Like me, Brian went to Kent State University. His degree was in Fine Arts and after graduating, Brian worked for a period in Cleveland but before long he moved to New York City to take a job at Avon where he eventually became the Art Director. In that position he was very happy and made many friends who were also his colleagues at work. Many of them were also gay and I met several of them the few times I went to visit Brian. I remember one time when I was visiting Brian, we went out to dinner and I met some of his gay pals. They all flirted with me in good fun.
Sadly, Brian contracted AIDS in the 1990’s. He died March 2, 1996, with me by his side. I’ll never forget that moment; he was heavily medicated and was not really conscious. As he died he took one long breath and let it out and he was gone. I remember having a sensory moment where I knew his soul had departed. His physician was there with me and told me that “moment” I had was quite common and that he had experienced it many times. He also said there is evidence that there is even a slight loss of body weight at that moment. After Brian died I took the jade turtle necklace that he always wore off his body, we covered him up with a sheet, I cried some more and said my goodbyes then left the hospital. I then went out with some of Brian’s friends, got drunk then took a taxi back to Brian’s five story walk up apartment on 5th Avenue. To this day I still have his jade turtle necklace and never take it off. It is a constant reminder of my dear brother Brian.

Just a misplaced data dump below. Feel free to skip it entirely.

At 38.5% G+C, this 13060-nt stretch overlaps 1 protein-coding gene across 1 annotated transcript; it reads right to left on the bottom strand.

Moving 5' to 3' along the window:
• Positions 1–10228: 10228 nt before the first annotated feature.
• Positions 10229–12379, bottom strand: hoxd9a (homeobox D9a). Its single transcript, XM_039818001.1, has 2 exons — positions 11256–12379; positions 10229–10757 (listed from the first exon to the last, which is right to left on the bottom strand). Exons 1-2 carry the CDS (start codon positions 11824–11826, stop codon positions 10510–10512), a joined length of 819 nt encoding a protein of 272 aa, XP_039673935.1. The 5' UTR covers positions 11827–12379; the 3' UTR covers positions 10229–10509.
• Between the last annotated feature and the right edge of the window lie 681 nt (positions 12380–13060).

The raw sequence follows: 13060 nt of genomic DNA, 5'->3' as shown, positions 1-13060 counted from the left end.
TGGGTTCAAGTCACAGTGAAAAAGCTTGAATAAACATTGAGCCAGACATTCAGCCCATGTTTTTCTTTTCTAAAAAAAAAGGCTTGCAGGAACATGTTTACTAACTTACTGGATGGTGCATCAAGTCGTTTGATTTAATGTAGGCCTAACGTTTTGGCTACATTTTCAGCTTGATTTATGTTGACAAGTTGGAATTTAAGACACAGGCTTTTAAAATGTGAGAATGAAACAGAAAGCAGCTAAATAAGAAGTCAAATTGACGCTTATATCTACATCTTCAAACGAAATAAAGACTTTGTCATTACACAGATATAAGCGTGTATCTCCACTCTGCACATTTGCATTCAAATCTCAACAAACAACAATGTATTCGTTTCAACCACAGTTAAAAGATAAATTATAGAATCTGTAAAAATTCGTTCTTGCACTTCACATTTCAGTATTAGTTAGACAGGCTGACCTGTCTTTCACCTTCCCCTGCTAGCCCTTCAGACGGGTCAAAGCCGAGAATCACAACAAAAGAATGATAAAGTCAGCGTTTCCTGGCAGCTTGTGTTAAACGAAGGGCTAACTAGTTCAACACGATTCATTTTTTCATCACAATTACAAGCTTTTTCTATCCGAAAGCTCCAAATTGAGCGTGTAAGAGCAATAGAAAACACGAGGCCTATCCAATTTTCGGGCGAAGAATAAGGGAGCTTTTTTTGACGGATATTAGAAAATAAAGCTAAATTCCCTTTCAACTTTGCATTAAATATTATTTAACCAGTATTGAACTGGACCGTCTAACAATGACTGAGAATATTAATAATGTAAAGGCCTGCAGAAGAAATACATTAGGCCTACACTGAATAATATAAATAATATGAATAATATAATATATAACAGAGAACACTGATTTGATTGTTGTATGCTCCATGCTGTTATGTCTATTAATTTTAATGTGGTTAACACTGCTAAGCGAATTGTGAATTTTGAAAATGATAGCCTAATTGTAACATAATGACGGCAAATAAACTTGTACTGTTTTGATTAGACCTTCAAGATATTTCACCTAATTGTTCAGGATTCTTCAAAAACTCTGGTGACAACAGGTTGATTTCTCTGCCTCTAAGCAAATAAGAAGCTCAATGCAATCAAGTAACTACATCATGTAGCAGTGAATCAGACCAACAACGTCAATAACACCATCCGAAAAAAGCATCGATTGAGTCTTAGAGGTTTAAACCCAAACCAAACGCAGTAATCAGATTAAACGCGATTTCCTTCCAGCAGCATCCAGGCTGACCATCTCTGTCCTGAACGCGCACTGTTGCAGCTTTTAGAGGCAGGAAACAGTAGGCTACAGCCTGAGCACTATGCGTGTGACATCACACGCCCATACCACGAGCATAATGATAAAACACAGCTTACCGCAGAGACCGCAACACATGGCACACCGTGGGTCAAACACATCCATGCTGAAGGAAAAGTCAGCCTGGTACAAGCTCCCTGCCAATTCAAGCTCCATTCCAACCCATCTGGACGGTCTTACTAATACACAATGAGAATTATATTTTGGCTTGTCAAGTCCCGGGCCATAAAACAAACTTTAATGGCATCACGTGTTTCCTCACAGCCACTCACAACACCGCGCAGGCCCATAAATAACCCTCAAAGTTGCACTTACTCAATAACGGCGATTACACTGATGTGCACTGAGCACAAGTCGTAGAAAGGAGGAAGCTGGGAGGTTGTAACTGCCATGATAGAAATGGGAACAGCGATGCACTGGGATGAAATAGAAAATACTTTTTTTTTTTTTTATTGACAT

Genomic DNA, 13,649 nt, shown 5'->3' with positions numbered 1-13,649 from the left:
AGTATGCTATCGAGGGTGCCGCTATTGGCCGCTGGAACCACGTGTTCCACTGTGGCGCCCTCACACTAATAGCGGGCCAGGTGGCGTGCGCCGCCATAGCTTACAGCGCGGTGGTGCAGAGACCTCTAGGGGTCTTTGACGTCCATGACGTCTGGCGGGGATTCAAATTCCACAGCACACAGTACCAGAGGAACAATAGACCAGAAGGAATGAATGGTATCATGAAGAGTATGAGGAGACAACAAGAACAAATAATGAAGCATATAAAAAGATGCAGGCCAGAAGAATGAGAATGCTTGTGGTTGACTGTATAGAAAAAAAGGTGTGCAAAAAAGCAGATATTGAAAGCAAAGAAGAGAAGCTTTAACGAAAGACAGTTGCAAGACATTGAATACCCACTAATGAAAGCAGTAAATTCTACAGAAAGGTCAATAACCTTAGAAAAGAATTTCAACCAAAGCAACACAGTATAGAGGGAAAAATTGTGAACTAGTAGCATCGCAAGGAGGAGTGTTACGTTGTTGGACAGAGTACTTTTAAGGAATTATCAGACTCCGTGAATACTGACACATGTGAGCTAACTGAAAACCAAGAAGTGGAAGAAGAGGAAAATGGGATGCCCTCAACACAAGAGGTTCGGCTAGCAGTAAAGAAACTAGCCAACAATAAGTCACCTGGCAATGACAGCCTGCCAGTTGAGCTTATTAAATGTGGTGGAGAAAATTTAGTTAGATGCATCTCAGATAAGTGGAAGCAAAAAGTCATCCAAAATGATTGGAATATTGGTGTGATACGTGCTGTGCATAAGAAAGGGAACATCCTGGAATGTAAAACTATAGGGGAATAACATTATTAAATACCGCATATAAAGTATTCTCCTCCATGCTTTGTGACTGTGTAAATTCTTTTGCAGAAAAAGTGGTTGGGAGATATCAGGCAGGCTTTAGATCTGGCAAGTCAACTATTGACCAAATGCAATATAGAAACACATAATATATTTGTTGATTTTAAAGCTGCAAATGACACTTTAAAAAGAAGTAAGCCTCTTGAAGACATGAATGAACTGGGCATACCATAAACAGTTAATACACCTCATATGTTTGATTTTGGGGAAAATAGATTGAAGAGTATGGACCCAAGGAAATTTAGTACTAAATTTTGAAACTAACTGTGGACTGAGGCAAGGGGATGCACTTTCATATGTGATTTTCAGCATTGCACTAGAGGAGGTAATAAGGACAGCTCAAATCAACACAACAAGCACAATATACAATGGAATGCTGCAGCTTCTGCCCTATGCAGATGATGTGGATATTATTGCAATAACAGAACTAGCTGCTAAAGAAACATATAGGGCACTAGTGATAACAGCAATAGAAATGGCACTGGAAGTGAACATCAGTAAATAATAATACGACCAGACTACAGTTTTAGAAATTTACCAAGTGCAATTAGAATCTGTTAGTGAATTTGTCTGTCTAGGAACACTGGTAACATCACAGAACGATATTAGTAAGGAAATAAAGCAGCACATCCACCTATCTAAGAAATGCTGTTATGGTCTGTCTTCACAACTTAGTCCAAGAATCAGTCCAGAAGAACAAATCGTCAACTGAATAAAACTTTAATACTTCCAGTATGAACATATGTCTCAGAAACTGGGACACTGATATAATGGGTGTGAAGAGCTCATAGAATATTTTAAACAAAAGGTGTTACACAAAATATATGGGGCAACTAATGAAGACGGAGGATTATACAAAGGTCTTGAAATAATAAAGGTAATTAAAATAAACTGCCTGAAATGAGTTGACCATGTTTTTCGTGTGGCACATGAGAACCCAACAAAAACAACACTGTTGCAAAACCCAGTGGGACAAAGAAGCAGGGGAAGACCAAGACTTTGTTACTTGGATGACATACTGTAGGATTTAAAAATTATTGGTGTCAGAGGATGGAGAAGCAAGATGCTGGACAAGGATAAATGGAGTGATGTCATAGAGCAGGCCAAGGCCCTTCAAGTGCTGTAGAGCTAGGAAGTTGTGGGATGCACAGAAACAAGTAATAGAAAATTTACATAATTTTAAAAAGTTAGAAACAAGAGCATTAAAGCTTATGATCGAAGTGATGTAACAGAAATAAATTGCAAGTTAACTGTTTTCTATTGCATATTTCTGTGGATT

I want to say that I will never forget that experience, but then again, I have Alzheimer’s and at some point that memory will be gone.
Ironically, Brian’s physician is the one that developed the AIDS “cocktail” that allowed so many to have longer, fuller lives. He was doing the testing required for the drugs at the time Brian was there, but Brian was too far gone to qualify.
Below: "The Old Oak Tree"